NGOs have played a critical role in the humanitarian response to the pandemic. We have allocated significant funding directly to international and UK-based charities since the start of the pandemic, to fulfil their critical role in supporting vulnerable communities with the humanitarian impact of the covid-19 virus. This includes:

In addition, the UK is the largest donor to the Start Fund, a UK-based and NGO-managed pooled fund for humanitarian response. The UK contributed £3.3 million to the dedicated Start Fund covid-19 in April 2020, which provides rapid funding to NGOs to address neglected or underfunded aspects of the broader covid-19 crisis at a local level.

As mentioned earlier, we took the decision to commit much of our initial support for the covid-19 response through the multilaterals, but much of this work was delivered on the ground by expert NGOs. In addition, we have worked with them to ensure that funding is channelled to NGOs and their other recipients as quickly as possible. We are pleased that, following our lobbying, agencies such as UNICEF are simplifying their funding processes.

We recognise the unique role of local NGOs and their partner organisations as they are attuned to community needs and able to respond quickly to these needs on the ground. A key aim of our funding for Civil Society is to support the capacity of local and national NGOs so that they can be strong, self-reliant and powerful development actors. Recent examples of our commitment to working with local NGOs include: a 10-year partnership with Comic Relief focused on building the capacity and sustainability of locally led NGOs in Ghana, Zambia and Malawi; our Humanitarian Assistance and Resilience Programme Facility in Myanmar; and community partnership, capacity development support and impact grants to local organisations through UK Aid Direct.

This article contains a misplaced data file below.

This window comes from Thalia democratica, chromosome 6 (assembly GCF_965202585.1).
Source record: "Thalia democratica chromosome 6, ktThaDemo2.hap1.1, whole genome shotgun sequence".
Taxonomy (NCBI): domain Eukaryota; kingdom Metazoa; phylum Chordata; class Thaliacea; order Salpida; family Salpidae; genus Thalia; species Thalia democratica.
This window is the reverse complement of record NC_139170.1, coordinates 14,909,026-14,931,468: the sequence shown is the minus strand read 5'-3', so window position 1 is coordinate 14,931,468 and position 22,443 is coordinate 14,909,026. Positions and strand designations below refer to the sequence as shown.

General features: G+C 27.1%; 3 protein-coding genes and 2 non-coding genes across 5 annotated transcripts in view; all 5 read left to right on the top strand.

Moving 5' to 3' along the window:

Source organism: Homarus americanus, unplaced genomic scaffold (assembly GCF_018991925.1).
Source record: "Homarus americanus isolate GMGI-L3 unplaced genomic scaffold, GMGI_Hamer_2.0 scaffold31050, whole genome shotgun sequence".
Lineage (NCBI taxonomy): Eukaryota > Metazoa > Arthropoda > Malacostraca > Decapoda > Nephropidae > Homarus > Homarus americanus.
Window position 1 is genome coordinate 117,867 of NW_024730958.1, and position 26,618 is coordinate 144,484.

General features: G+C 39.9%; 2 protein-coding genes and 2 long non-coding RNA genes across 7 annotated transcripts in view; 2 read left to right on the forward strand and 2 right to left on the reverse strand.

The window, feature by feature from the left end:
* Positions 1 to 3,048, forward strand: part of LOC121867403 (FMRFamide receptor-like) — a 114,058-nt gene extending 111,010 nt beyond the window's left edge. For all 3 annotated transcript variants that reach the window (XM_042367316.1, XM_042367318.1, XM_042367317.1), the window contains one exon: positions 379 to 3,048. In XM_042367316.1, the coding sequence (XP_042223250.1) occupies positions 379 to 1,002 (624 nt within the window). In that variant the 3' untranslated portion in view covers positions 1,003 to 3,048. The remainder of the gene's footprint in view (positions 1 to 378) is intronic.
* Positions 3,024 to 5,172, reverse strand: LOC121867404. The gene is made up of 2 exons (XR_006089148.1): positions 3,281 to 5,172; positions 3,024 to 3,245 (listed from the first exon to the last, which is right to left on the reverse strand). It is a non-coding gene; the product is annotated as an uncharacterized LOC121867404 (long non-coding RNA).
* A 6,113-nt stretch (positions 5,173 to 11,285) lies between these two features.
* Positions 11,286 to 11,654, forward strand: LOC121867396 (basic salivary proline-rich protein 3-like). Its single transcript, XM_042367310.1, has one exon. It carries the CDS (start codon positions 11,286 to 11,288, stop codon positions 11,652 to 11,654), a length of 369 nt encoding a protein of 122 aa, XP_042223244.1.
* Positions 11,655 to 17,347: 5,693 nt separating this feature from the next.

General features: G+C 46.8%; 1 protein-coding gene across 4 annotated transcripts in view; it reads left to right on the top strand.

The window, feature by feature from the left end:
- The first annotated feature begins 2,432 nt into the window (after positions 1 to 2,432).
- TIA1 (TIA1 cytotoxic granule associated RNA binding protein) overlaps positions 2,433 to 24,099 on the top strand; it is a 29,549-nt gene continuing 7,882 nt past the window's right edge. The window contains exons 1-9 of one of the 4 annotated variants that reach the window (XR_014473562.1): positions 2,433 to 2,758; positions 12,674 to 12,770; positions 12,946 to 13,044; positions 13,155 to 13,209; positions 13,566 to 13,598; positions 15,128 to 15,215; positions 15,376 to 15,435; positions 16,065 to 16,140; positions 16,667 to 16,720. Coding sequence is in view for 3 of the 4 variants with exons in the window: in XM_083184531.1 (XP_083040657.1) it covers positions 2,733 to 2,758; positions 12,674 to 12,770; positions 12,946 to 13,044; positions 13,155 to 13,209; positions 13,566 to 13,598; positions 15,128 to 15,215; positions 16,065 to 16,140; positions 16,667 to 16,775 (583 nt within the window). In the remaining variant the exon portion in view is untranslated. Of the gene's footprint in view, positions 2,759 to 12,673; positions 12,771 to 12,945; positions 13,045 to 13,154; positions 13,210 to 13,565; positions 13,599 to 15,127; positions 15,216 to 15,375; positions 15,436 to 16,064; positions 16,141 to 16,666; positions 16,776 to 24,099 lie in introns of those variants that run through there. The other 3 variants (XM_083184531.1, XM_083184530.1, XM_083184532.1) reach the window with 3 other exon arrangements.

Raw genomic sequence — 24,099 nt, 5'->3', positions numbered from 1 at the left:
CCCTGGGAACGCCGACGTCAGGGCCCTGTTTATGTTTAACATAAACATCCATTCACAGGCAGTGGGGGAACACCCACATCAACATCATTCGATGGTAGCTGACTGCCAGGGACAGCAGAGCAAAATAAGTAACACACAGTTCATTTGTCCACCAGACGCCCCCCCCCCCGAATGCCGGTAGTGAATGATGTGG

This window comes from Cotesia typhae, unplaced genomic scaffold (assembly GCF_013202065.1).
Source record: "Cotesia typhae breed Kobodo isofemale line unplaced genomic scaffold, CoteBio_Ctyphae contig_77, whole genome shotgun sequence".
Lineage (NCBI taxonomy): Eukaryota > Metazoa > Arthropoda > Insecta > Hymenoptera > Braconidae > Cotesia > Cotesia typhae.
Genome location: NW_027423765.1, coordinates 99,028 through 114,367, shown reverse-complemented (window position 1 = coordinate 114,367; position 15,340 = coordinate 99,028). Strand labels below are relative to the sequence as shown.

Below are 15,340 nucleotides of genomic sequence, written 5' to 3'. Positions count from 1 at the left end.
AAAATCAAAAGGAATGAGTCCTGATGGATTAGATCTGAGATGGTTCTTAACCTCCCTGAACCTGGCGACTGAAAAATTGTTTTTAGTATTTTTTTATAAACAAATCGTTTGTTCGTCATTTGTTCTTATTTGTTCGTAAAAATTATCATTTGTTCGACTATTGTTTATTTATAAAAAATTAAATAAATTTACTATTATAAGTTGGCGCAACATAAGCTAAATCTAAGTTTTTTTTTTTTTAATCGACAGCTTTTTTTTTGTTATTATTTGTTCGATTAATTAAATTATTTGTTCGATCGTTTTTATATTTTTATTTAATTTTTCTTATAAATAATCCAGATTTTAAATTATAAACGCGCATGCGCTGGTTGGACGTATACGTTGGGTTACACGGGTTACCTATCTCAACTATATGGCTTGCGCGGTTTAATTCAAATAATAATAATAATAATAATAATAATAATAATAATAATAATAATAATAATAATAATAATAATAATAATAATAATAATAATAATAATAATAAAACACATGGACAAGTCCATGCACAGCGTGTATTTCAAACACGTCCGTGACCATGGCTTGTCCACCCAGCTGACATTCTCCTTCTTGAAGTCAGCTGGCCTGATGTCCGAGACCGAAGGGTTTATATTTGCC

The department monitored and assessed the Disasters and Emergencies Preparedness Programme (DEPP) throughout its lifetime, including through Annual Reviews that are publicly available, an external evaluation conducted by the Harvard Humanitarian Initiative, and through an internal DFID review. As with all innovative programmes, the DEPP has demonstrated some strengths and weaknesses. The key strengths included tackling pertinent issues such as capacity building of local preparedness actors. However, there were some issues, including long delivery chains with high administrative costs due to the complexity of the programme.

Non-covid related healthcare

6.Covid-19 has affected healthcare systems in developing countries negatively. The urgency with which countries have had to respond has diverted already scarce resources towards covid-related care at the expense of other essential healthcare. This has caused disruption to routine vaccinations and treatments and is storing up years of future problems as well as a potential reversal of hard-won gains in global health. The FCDO should show global leadership in its commitment to global health, as outlined in the Strategic Framework for ODA, through maintaining its existing commitments to routine immunisation programmes and other essential healthcare across developing countries. It should further tell us how it assesses the impact of covid-19 on healthcare and decides to mitigate it. Our interim findings report recommended that the Government should publish a multi-year, cross-departmental global health strategy, to map out how UK policy can deliver a strategic and integrated approach to strengthening global health. In the midst of a pandemic, this is needed more than ever, and we reiterate our previous recommendation. Furthermore, this global health strategy should set out how the UK intends to use levers at multilateral and bilateral levels to achieve its aims, how this ensures progress towards the UN Sustainable Development Goals, and how the strategy will reach the most marginalised and vulnerable communities. Whilst we commend the Government’s response to covid-19, we are concerned that several of the measures listed in the FCDO’s submission in October 2020—the £80 million commitment to the Global Financing Facility and the £400 million commitment to the Global Polio Eradication Initiative—pre-date the outbreak of covid-19 and ask the FCDO to provide us with an updated list, which sets out the Government’s funding for healthcare since the outbreak of covid-19. (Paragraph 36)